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Return Migration: an Empirical Investigation

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  • Zakharenko, Roman

Abstract

Many people emigrating abroad eventually return home. Yet, little is known about the returnees: who are they and how do they compare to those who did not return? How does their decision to return depend on economic situation at home? In this paper, I empirically analyze the propensity of US immigrants to return. To identify return migration, I use the method adopted from Van Hook et.al. (2006). The method is based the U.S. Current Population Survey (CPS) which interviews households for two consecutive years. About a quarter of foreign-born individuals drop out of the sample between the first and the second years, due to various causes including return migration. After eliminating all other causes of dropout, I estimate the propensity of immigrants to return, depending on personal and home country characteristics. I find that the difference between recent immigrants and other immigrants is greater than the difference between men and women, or skilled and unskilled migrants. Thus, assimilation differentiates immigrants more in their decision to return than education or gender. In particular, distance to home country negatively affects return propensity of those who arrived over 10 years ago, and has no effect on recent immigrants.

Suggested Citation

  • Zakharenko, Roman, 2008. "Return Migration: an Empirical Investigation," MPRA Paper 13755, University Library of Munich, Germany, revised Jan 2009.
  • Handle: RePEc:pra:mprapa:13755
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    File URL: https://mpra.ub.uni-muenchen.de/13755/1/MPRA_paper_13755.pdf
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    References listed on IDEAS

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    1. Bellemare, Charles, 2007. "A life-cycle model of outmigration and economic assimilation of immigrants in Germany," European Economic Review, Elsevier, vol. 51(3), pages 553-576, April.
    2. Dean Yang, 2006. "Why Do Migrants Return to Poor Countries? Evidence from Philippine Migrants' Responses to Exchange Rate Shocks," The Review of Economics and Statistics, MIT Press, vol. 88(4), pages 715-735, November.
    3. Borjas, George J & Bratsberg, Bernt, 1996. "Who Leaves? The Outmigration of the Foreign-Born," The Review of Economics and Statistics, MIT Press, vol. 78(1), pages 165-176, February.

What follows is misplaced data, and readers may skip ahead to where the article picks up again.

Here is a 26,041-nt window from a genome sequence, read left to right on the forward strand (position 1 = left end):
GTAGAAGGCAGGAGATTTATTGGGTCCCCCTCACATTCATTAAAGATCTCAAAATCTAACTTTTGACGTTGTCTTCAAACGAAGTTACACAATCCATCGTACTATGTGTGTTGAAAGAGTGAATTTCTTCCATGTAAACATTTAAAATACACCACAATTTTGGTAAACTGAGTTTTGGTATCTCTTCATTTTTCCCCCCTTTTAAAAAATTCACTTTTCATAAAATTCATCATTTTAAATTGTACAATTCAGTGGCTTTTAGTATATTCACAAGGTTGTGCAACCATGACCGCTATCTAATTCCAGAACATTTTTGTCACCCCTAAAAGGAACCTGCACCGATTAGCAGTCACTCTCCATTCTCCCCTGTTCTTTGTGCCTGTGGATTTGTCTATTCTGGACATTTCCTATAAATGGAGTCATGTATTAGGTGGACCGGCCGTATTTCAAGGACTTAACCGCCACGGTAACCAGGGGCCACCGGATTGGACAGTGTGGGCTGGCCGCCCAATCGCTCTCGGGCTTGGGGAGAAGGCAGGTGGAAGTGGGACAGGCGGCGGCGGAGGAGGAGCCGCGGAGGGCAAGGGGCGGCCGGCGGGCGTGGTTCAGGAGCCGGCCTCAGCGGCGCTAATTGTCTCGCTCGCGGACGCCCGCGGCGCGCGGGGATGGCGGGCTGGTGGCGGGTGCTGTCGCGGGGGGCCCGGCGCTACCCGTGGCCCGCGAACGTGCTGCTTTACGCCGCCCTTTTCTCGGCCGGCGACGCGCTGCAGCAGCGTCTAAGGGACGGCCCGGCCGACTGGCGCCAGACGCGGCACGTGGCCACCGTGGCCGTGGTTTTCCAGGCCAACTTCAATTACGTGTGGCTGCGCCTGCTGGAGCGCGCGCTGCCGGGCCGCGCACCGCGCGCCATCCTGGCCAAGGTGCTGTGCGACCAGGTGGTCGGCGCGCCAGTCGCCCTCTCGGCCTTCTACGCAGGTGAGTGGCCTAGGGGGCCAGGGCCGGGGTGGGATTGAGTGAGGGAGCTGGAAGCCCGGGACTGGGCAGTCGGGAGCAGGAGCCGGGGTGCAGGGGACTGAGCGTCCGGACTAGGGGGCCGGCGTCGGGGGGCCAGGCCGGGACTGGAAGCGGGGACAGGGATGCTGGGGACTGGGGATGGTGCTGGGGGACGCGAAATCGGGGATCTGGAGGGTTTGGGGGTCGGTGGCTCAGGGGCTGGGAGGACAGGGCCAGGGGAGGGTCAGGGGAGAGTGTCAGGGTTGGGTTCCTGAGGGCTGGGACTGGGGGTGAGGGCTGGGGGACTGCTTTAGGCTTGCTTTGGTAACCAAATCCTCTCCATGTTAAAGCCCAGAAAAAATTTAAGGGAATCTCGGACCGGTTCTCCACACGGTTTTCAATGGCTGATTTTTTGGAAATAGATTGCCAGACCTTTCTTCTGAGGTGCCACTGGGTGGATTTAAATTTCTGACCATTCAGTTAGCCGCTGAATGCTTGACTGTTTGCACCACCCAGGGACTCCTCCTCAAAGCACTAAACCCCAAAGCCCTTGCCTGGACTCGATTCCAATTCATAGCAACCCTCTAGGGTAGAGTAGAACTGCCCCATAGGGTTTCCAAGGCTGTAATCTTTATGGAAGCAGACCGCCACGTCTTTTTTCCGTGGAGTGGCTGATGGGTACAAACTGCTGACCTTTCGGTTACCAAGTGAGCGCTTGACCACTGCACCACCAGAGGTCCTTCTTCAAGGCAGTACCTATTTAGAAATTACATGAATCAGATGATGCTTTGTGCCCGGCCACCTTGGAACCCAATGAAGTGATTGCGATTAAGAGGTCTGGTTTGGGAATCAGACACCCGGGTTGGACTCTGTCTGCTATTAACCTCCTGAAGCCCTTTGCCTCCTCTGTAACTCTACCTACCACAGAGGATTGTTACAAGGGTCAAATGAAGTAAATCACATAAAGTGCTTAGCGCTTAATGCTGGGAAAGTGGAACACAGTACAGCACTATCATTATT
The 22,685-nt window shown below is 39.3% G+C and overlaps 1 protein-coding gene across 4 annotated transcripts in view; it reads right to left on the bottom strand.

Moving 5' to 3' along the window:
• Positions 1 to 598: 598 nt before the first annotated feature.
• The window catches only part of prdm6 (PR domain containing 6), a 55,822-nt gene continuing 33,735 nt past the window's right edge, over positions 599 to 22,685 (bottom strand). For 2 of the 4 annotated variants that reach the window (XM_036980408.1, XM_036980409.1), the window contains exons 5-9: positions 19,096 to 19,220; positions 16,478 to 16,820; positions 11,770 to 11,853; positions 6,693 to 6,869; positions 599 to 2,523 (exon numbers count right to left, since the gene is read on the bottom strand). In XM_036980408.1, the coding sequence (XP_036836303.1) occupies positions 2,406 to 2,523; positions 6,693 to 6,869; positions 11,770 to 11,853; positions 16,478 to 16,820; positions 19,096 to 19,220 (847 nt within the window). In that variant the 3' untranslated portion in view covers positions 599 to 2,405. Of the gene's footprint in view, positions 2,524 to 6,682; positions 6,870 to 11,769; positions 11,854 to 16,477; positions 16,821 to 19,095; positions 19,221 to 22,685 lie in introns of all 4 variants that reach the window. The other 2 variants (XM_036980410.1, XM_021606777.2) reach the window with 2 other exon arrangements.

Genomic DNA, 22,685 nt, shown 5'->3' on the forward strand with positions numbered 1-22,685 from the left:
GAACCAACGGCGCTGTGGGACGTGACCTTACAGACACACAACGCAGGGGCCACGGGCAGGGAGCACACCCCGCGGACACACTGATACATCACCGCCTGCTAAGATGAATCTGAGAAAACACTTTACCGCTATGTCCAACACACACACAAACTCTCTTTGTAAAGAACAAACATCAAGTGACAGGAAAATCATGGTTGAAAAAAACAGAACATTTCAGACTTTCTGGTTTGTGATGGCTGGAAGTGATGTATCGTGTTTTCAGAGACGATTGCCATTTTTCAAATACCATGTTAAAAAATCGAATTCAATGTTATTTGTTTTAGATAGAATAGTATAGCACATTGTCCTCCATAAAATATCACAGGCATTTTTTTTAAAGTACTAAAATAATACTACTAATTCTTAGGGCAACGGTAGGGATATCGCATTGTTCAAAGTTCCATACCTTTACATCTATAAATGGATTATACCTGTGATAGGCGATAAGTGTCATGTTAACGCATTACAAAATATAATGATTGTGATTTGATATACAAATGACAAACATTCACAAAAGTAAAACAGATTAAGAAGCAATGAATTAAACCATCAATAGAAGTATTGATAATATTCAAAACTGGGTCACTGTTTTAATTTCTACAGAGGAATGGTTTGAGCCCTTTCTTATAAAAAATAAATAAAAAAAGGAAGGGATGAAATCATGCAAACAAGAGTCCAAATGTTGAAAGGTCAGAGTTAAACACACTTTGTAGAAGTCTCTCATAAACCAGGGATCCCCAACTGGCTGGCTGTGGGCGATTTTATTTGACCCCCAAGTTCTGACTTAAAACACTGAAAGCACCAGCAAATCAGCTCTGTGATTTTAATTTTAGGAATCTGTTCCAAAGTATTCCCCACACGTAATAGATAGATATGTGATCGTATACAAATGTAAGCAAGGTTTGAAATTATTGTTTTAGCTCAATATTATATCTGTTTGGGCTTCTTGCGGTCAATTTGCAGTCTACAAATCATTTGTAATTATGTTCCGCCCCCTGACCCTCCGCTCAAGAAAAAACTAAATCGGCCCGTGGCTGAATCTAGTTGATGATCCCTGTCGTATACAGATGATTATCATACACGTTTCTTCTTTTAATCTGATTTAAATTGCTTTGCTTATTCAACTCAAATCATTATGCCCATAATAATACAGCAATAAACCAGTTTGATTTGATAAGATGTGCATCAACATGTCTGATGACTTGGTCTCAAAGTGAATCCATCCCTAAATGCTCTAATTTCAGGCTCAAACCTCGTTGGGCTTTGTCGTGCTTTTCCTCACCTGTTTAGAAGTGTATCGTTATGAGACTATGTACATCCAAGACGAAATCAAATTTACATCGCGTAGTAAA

4. Commander, Simon & Kangasniemi, Mari & Winters, L. Alan, 2003. "The Brain Drain: Curse or Boon?," IZA Discussion Papers 809, Institute for the Study of Labor (IZA).
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    Citations

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    Cited by:

    1. Christian Dustmann, 2014. "Selective Outmigration and the Estimation of Immigrants Earnings Profiles," CReAM Discussion Paper Series 1402, Centre for Research and Analysis of Migration (CReAM), Department of Economics, University College London.
    2. Jackline Wahba, 2014. "Return migration and economic development," Chapters,in: International Handbook on Migration and Economic Development, chapter 12, pages 327-349 Edward Elgar Publishing.
    3. Ran Abramitzky & Leah Platt Boustan & Katherine Eriksson, 2014. "A Nation of Immigrants: Assimilation and Economic Outcomes in the Age of Mass Migration," Journal of Political Economy, University of Chicago Press, vol. 122(3), pages 467-506.
    4. Gemma Larramona, 2011. "Determinants of return migration in Spain in its new role as a receiving country," ERSA conference papers ersa11p1082, European Regional Science Association.

    More about this item

    Keywords

    return migration; panel attrition; assimilation;

    JEL classification:

    • F22 - International Economics - - International Factor Movements and International Business - - - International Migration
    • O15 - Economic Development, Innovation, Technological Change, and Growth - - Economic Development - - - Economic Development: Human Resources; Human Development; Income Distribution; Migration
    • J61 - Labor and Demographic Economics - - Mobility, Unemployment, Vacancies, and Immigrant Workers - - - Geographic Labor Mobility; Immigrant Workers

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